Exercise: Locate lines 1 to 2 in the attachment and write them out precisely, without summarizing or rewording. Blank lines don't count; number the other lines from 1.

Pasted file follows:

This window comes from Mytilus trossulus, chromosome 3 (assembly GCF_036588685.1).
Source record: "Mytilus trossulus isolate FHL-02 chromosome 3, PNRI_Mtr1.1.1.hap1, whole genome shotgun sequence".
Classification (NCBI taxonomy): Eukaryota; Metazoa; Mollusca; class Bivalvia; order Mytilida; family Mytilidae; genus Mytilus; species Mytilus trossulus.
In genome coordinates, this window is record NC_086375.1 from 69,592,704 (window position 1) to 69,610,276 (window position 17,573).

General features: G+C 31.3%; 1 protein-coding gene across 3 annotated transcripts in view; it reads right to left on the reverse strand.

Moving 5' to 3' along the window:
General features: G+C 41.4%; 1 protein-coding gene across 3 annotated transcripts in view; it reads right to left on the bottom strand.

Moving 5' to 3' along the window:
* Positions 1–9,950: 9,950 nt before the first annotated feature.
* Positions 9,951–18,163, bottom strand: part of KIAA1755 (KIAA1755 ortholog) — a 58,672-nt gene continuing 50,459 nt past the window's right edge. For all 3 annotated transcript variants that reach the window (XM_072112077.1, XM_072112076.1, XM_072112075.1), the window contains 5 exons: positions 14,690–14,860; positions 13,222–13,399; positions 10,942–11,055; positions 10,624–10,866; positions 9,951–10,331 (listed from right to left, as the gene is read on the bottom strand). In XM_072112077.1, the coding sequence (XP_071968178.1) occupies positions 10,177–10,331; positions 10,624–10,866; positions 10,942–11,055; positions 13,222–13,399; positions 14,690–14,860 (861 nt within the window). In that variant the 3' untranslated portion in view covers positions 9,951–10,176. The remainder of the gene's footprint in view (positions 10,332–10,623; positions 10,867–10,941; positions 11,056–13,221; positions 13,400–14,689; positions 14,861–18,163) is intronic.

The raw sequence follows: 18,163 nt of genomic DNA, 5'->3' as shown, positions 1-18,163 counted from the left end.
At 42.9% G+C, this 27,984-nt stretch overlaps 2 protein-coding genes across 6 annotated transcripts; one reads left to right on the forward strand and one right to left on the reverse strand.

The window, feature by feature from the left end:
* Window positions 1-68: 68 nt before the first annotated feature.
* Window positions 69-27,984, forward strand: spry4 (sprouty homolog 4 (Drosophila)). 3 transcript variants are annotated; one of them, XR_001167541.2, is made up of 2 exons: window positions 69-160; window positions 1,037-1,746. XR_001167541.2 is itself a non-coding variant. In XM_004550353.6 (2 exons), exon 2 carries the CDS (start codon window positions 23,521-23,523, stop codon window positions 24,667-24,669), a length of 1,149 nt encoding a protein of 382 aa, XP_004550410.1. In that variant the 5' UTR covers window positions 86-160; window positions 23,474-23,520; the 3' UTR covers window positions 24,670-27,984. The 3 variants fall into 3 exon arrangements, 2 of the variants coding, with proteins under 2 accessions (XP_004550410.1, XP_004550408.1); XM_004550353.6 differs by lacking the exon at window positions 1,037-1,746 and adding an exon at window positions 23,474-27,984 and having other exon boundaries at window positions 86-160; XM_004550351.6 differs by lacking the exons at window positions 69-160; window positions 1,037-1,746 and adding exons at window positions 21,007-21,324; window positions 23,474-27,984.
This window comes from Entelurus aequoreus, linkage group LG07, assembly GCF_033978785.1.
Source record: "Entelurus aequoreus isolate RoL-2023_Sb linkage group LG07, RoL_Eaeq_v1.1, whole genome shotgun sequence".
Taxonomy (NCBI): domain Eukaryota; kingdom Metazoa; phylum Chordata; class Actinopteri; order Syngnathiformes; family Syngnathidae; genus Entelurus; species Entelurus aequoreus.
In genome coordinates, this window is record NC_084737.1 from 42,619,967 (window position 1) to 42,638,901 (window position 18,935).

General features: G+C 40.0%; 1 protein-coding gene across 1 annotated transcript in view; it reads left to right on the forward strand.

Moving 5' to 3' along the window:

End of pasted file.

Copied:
This window comes from Mytilus trossulus, chromosome 3 (assembly GCF_036588685.1).
Source record: "Mytilus trossulus isolate FHL-02 chromosome 3, PNRI_Mtr1.1.1.hap1, whole genome shotgun sequence".